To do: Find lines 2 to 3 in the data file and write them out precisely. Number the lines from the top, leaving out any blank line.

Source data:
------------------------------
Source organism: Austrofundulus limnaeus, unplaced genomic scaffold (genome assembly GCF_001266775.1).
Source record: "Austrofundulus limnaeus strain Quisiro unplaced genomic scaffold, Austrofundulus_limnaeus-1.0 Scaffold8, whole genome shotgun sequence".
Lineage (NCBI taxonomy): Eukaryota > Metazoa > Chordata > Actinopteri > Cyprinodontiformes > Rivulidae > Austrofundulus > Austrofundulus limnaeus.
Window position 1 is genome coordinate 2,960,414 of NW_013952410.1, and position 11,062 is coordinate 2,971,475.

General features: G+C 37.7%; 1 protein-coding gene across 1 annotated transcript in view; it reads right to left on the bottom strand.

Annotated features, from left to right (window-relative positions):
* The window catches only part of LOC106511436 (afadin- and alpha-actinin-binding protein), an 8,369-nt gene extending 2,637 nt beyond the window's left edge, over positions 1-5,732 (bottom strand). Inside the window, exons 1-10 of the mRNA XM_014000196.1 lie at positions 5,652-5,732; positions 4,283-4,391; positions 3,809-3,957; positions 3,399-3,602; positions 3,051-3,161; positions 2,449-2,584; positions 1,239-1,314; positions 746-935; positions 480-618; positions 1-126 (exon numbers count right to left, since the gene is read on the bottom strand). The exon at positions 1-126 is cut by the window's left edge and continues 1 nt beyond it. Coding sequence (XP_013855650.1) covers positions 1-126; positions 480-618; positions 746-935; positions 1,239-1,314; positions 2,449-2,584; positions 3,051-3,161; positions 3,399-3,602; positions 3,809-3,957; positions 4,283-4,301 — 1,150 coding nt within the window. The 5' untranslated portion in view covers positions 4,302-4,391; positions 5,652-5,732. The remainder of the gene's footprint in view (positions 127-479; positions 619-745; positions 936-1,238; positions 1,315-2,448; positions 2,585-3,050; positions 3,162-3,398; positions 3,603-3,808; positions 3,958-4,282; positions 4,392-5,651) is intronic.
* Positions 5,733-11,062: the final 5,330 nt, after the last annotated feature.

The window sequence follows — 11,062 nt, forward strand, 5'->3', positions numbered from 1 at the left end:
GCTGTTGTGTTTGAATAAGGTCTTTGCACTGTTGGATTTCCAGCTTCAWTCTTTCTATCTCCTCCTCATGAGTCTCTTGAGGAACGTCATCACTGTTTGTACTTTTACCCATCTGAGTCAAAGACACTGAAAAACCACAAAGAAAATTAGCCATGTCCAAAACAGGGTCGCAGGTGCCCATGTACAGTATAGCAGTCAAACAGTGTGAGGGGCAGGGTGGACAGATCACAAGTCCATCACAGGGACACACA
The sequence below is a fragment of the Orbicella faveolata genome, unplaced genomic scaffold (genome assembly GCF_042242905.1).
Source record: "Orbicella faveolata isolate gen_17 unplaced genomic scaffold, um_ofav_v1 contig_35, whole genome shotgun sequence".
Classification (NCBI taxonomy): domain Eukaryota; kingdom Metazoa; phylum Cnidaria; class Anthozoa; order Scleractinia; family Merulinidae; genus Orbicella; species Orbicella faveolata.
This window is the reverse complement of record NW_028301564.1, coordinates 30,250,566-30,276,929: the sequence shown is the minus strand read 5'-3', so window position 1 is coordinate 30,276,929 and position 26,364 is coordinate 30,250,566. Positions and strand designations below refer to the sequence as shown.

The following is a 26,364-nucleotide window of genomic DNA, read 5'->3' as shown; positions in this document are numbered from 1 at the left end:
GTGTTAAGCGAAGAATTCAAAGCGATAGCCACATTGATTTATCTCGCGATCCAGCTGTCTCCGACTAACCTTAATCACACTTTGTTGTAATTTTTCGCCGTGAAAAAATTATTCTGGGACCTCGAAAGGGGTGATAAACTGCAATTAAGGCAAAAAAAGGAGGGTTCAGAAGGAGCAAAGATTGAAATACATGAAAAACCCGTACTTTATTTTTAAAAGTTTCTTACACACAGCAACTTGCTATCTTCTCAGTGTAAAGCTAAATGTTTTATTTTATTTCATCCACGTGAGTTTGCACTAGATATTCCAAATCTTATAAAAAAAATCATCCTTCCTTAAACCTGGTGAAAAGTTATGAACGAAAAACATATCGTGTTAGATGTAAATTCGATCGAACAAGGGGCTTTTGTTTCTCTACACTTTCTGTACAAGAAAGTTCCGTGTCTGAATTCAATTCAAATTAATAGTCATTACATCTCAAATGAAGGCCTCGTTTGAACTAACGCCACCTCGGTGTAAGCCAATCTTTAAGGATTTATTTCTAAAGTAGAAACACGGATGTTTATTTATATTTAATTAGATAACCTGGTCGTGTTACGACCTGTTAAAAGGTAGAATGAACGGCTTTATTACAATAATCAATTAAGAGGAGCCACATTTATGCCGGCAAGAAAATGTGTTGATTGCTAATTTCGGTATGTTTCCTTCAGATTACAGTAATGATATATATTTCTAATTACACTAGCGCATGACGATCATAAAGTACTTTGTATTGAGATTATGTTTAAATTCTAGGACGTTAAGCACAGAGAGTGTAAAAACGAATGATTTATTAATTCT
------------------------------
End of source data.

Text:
Source record: "Austrofundulus limnaeus strain Quisiro unplaced genomic scaffold, Austrofundulus_limnaeus-1.0 Scaffold8, whole genome shotgun sequence".
Lineage (NCBI taxonomy): Eukaryota > Metazoa > Chordata > Actinopteri > Cyprinodontiformes > Rivulidae > Austrofundulus > Austrofundulus limnaeus.